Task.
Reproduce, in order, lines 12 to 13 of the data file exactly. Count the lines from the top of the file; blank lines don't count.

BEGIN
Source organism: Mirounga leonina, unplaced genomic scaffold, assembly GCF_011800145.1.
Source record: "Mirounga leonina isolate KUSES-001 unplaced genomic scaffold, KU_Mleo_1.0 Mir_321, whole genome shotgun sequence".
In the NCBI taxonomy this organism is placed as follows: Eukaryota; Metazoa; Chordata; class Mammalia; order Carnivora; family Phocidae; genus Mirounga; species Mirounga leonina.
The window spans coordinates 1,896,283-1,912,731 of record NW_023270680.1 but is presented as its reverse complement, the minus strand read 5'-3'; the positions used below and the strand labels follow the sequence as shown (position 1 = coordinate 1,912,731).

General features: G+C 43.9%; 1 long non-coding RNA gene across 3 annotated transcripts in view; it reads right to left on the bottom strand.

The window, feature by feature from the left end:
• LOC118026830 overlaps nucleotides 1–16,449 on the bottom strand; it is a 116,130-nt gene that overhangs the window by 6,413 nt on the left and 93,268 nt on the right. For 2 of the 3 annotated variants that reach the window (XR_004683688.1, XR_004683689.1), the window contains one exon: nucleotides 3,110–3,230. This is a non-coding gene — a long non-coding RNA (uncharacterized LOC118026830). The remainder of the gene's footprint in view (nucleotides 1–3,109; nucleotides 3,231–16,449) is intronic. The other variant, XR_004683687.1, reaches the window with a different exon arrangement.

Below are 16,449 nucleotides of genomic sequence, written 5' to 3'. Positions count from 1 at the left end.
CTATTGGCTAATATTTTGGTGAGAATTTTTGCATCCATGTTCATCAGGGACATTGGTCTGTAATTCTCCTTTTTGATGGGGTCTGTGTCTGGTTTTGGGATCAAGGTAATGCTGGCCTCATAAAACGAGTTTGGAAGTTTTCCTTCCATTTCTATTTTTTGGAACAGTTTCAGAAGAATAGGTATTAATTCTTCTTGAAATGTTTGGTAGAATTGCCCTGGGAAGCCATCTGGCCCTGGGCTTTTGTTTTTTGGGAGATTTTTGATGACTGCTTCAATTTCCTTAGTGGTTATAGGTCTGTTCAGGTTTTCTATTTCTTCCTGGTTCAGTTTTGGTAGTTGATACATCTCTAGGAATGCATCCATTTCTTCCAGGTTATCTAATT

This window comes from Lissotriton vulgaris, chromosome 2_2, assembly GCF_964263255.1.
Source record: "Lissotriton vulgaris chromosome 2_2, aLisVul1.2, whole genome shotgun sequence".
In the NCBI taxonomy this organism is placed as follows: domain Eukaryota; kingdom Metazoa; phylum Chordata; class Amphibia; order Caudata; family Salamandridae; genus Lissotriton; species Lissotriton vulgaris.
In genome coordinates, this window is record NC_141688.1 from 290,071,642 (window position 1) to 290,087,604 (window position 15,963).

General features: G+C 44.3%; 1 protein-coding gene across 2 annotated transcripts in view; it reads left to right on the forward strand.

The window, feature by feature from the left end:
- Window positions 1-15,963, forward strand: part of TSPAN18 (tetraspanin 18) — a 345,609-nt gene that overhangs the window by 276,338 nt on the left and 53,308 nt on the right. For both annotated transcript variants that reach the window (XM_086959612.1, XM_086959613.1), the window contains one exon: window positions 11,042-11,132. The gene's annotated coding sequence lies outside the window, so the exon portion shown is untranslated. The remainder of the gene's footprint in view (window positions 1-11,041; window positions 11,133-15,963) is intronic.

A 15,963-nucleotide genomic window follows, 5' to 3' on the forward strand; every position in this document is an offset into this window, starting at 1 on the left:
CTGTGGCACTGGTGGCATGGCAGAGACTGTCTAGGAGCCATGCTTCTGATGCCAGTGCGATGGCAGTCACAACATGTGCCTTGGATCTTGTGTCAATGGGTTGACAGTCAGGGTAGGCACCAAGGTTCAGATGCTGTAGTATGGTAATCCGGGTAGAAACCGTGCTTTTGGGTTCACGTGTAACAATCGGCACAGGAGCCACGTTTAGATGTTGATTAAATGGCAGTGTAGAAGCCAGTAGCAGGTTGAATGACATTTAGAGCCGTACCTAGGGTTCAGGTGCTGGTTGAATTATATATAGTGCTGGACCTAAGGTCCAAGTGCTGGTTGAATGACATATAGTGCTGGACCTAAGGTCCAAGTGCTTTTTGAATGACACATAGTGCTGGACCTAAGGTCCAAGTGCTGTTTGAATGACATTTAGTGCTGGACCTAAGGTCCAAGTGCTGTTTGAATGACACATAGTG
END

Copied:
In the NCBI taxonomy this organism is placed as follows: domain Eukaryota; kingdom Metazoa; phylum Chordata; class Amphibia; order Caudata; family Salamandridae; genus Lissotriton; species Lissotriton vulgaris.
In genome coordinates, this window is record NC_141688.1 from 290,071,642 (window position 1) to 290,087,604 (window position 15,963).